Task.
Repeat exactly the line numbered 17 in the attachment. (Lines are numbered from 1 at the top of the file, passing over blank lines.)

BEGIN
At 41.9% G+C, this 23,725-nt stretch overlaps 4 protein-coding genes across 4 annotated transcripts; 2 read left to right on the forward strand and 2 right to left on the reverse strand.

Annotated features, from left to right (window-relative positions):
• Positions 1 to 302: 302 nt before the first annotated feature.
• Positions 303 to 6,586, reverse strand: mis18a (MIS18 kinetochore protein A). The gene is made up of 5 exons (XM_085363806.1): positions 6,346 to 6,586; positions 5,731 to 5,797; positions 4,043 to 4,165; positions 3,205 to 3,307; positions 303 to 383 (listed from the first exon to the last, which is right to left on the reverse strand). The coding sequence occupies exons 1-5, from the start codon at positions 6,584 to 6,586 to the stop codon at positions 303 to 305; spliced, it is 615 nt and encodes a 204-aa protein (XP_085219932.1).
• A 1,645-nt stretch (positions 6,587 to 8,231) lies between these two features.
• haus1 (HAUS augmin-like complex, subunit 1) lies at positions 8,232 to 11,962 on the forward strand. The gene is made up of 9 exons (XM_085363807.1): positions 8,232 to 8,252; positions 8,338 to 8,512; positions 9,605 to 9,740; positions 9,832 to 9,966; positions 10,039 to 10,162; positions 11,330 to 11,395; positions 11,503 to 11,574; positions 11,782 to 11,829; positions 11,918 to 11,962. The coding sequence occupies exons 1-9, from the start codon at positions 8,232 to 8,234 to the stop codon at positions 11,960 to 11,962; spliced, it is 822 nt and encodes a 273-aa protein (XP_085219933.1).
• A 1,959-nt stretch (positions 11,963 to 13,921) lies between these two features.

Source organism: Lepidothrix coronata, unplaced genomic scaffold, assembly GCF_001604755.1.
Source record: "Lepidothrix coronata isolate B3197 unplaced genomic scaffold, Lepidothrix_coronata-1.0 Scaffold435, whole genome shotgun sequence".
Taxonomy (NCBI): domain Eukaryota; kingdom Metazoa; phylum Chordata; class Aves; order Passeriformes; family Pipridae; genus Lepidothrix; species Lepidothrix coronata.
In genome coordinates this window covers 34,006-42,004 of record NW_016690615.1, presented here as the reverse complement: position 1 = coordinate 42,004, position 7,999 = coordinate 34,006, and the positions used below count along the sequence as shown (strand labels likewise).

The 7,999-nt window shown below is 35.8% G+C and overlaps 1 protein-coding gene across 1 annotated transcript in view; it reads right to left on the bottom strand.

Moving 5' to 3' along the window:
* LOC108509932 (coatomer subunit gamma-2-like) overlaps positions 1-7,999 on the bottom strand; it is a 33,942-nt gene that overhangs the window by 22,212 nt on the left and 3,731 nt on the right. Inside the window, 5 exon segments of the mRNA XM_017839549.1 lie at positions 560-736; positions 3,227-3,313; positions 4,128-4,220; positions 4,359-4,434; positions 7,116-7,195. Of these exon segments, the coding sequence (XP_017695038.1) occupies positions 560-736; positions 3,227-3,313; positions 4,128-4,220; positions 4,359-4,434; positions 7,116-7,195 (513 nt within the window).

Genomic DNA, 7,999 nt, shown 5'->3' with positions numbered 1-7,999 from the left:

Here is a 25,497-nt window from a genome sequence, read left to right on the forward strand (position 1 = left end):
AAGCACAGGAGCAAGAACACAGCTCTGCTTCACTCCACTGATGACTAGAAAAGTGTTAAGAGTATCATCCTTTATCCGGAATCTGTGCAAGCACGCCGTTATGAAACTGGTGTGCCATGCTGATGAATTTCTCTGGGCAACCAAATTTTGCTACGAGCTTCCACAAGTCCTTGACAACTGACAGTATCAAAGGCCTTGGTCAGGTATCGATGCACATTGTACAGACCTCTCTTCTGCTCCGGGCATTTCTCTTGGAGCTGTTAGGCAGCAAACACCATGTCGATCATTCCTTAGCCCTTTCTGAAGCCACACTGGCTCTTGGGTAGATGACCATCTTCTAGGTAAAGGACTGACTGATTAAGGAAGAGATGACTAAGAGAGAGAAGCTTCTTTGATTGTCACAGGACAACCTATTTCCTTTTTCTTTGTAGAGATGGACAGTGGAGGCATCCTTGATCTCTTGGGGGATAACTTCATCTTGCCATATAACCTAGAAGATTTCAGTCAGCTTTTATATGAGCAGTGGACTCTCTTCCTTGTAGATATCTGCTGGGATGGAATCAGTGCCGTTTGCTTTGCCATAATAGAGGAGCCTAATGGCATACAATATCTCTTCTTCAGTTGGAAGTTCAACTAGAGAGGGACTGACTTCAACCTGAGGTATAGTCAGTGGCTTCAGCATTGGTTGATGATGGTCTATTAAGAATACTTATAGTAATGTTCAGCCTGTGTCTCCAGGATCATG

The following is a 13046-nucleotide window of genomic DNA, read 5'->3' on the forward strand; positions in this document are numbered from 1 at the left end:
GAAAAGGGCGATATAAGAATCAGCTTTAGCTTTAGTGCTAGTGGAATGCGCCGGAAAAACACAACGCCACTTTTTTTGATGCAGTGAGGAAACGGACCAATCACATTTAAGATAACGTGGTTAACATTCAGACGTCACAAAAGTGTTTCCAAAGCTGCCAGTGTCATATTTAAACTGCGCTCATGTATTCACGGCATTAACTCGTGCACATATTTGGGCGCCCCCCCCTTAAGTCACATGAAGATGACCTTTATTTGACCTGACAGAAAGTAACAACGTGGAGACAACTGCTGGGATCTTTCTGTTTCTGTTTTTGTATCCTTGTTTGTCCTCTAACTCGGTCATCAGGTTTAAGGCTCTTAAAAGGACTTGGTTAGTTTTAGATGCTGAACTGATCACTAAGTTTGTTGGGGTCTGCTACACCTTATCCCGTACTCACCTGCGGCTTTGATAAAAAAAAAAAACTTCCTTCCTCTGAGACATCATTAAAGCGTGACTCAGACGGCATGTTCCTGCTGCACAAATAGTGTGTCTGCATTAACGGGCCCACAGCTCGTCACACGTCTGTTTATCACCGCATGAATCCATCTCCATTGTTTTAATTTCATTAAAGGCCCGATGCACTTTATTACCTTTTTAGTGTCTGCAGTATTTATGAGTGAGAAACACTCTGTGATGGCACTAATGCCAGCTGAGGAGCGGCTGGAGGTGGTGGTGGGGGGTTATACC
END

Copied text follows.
AAGCACAGGAGCAAGAACACAGCTCTGCTTCACTCCACTGATGACTAGAAAAGTGTTAAGAGTATCATCCTTTATCCGGAATCTGTGCAAGCACGCCGTTATGAAACTGGTGTGCCATGCTGATGAATTTCTCTGGGCAACCAAATTTTGCTACGAGCTTCCACAAGTCCTTGACAACTGACAGTATCAAAGGCCTTGGTCAGGTATCGATGCACATTGTACAGACCTCTCTTCTGCTCCGGGCATTTCTCTTGGAGCTGTTAGGCAGCAAACACCATGTCGATCATTCCTTAGCCCTTTCTGAAGCCACACTGGCTCTTGGGTAGATGACCATCTTCTAGGTAAAGGACTGACTGATTAAGGAAGAGATGACTAAGAGAGAGAAGCTTCTTTGATTGTCACAGGACAACCTATTTCCTTTTTCTTTGTAGAGATGGACAGTGGAGGCATCCTTGATCTCTTGGGGGATAACTTCATCTTGCCATATAACCTAGAAGATTTCAGTCAGCTTTTATATGAGCAGTGGACTCTCTTCCTTGTAGATATCTGCTGGGATGGAATCAGTGCCGTTTGCTTTGCCATAATAGAGGAGCCTAATGGCATACAATATCTCTTCTTCAGTTGGAAGTTCAACTAGAGAGGGACTGACTTCAACCTGAGGTATAGTCAGTGGCTTCAGCATTGGTTGATGATGGTCTATTAAGAATACTTATAGTAATGTTCAGCCTGTGTCTCCAGGATCATG